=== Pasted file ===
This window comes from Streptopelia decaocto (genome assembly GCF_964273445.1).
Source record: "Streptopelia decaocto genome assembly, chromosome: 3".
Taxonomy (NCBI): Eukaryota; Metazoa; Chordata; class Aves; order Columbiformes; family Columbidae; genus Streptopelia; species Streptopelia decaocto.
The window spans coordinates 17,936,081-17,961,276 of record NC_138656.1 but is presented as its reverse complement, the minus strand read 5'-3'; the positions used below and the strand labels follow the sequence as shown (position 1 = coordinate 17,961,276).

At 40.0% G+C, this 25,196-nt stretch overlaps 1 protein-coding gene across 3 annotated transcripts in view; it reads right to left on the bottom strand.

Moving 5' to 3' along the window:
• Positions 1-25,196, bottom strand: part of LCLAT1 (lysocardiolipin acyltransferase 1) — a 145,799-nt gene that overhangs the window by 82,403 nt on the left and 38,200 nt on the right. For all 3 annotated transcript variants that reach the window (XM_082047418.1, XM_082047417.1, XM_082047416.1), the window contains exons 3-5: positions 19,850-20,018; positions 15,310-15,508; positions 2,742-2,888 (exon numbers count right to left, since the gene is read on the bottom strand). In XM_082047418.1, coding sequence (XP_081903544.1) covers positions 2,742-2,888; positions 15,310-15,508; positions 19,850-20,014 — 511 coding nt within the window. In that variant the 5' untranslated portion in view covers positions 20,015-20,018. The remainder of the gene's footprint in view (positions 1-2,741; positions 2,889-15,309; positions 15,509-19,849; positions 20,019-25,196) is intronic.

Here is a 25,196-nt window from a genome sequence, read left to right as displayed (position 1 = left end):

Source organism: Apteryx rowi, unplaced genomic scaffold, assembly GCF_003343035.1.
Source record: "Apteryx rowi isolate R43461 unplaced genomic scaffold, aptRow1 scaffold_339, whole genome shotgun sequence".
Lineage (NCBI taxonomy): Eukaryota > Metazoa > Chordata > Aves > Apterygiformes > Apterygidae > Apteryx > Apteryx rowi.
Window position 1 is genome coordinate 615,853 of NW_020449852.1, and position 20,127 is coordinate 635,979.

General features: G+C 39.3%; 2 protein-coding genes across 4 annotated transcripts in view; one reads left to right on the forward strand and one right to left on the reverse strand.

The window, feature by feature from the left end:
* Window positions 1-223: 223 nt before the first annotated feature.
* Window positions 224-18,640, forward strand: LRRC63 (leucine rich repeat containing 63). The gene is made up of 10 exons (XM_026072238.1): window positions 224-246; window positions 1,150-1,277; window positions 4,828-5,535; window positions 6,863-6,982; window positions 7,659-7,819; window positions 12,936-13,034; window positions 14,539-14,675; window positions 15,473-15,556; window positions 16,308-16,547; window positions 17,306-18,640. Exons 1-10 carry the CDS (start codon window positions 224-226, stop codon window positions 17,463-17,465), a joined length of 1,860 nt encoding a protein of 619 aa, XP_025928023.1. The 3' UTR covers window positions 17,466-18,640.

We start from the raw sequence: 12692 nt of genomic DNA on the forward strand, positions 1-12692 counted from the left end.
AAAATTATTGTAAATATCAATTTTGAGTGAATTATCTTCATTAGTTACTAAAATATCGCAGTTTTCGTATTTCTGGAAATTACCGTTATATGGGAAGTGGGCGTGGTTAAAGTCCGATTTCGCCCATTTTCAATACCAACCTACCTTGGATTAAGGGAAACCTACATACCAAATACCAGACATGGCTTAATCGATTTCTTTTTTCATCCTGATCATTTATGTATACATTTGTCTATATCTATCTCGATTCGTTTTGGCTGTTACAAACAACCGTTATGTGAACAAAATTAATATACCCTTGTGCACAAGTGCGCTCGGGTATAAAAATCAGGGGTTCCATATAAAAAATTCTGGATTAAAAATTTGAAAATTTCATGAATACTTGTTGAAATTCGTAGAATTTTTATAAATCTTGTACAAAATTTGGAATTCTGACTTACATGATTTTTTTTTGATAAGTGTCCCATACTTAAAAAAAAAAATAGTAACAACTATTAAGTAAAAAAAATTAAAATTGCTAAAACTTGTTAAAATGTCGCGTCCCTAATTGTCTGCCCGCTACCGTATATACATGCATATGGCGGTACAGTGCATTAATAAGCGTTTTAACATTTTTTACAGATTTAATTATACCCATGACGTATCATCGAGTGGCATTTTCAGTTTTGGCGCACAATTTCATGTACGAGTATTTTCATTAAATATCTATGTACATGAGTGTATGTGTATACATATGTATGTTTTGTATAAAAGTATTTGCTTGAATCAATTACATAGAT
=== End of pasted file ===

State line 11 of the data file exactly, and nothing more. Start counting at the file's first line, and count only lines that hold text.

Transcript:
Lineage (NCBI taxonomy): Eukaryota > Metazoa > Chordata > Aves > Apterygiformes > Apterygidae > Apteryx > Apteryx rowi.